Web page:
Page last updated at 19:13 GMT, Friday, 5 February 2010

Paramedics win innovation award

Ambulance
The men developed a better way to restrain children going to hospital

Two paramedics have won a prize for best innovation within the health service.

Keith Colver and David Fitzpatrick, from the Scottish Ambulance Service, designed a restraint for critically ill children being taken to hospital.

It replaced the practice of adjusting adult restraints, which sometimes failed to fit small children properly.

They won the best NHS Scotland innovation prize at the Scottish Life Sciences Awards.

The pair beat competition from medics working at the cutting edge of new technology.

Having previously worked in Edinburgh and Lanarkshire, they now spend much of their time doing university research.

Commercial production

Their design for a restraint for children weighing up to 45kg has now been put into commercial production.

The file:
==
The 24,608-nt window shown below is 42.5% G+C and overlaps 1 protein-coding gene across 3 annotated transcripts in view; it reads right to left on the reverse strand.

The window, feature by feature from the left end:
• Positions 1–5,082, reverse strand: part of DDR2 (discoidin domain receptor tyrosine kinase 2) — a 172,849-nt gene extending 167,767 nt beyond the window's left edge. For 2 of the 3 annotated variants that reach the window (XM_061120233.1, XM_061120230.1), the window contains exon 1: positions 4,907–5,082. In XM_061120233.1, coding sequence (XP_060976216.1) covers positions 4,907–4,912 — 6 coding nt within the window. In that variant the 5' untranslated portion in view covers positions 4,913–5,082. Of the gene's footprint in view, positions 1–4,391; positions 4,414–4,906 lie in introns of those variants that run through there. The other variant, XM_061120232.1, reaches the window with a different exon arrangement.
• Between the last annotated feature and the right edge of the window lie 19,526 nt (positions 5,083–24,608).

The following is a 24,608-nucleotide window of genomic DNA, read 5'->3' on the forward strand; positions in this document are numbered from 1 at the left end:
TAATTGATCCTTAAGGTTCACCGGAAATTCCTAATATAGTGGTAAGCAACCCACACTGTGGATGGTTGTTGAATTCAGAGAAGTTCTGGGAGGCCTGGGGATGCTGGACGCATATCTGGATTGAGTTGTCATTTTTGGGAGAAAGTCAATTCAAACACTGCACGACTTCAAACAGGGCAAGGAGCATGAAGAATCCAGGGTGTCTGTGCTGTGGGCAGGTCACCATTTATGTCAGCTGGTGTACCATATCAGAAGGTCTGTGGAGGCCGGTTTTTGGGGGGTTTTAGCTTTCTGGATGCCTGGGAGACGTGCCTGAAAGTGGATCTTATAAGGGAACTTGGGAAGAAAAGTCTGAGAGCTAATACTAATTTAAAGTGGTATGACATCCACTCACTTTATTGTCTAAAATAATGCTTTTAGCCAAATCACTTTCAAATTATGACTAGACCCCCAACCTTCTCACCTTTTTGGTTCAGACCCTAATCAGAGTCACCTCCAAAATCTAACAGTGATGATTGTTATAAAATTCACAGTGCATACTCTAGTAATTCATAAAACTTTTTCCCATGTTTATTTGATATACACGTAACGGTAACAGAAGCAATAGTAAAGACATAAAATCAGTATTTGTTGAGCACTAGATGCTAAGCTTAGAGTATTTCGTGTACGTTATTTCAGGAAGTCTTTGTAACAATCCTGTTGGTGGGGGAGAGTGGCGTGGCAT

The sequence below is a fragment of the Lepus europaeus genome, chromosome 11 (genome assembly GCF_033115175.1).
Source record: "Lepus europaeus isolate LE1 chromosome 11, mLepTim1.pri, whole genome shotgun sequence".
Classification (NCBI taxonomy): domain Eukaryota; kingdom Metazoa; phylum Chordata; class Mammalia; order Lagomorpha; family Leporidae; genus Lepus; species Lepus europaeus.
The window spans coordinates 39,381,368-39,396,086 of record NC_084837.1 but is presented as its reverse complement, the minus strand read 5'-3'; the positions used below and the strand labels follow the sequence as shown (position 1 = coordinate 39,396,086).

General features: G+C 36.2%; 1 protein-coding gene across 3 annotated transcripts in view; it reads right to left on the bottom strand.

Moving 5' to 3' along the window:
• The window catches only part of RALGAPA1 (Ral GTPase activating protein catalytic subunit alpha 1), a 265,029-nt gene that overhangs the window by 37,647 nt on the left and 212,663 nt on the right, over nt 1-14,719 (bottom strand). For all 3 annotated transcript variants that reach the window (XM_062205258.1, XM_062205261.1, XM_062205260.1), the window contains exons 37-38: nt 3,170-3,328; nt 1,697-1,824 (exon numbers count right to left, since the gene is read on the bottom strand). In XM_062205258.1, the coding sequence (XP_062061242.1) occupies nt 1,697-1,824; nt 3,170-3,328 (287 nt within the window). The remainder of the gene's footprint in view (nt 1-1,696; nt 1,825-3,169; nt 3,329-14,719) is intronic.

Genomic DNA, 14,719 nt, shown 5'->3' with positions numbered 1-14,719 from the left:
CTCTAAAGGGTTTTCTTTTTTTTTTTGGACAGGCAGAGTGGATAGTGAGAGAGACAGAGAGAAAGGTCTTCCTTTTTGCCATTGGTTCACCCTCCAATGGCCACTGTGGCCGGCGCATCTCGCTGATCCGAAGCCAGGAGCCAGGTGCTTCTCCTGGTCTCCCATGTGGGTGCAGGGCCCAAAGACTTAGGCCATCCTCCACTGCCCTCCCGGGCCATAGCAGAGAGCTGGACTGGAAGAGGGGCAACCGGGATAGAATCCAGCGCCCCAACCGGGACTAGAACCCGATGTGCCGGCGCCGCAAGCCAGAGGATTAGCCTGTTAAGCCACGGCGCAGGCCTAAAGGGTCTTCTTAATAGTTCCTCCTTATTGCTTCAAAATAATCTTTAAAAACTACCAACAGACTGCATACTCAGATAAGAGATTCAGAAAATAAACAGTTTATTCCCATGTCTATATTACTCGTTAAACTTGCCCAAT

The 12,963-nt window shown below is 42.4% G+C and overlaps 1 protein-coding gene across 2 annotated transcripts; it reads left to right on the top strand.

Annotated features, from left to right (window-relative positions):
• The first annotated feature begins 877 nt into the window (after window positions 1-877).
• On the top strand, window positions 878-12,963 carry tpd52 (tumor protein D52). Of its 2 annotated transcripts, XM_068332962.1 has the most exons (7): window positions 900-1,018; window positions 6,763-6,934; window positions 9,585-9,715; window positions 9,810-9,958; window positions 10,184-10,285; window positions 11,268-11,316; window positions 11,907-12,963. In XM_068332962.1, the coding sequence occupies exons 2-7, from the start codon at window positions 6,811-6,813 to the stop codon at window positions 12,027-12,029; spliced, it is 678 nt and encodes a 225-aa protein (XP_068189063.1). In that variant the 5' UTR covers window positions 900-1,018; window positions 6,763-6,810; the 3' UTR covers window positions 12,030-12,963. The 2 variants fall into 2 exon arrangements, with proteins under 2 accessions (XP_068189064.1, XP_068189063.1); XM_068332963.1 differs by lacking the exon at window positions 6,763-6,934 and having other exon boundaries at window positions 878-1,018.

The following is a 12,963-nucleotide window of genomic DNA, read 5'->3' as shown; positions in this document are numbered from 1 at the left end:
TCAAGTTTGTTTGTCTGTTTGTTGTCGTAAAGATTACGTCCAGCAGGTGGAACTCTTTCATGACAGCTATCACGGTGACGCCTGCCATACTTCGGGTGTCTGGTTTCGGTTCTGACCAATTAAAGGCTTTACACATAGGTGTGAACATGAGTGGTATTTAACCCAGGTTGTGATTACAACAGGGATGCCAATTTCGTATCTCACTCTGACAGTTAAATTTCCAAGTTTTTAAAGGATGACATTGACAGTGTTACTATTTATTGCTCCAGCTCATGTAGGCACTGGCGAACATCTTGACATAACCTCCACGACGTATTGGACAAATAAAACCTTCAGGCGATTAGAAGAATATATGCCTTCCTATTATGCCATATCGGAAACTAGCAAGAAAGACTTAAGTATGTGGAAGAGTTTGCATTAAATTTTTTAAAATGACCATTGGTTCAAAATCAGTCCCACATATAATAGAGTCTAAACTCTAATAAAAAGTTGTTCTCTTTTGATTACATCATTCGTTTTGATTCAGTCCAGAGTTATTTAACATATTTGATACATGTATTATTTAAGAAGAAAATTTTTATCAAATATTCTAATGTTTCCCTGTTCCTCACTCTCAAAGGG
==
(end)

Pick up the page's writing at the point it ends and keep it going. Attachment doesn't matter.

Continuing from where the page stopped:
Sandy Allan, chief executive officer of Scottish Health Innovations Ltd, said: "There is no one better placed to devise new and innovative ways to improve patient care than those who deliver it.

"This innovation from the Scottish Ambulance service will provide a much needed solution to a problem experienced by ambulance services across the UK".

Others shortlisted for the award were a team based in Glasgow hospitals who developed a new stimulator to help those with a temporary blindness condition, and a Glasgow Caledonian University team who invented prism glasses to help patients facing phantom limb pain.

The awards were organised by Scottish Enterprise.



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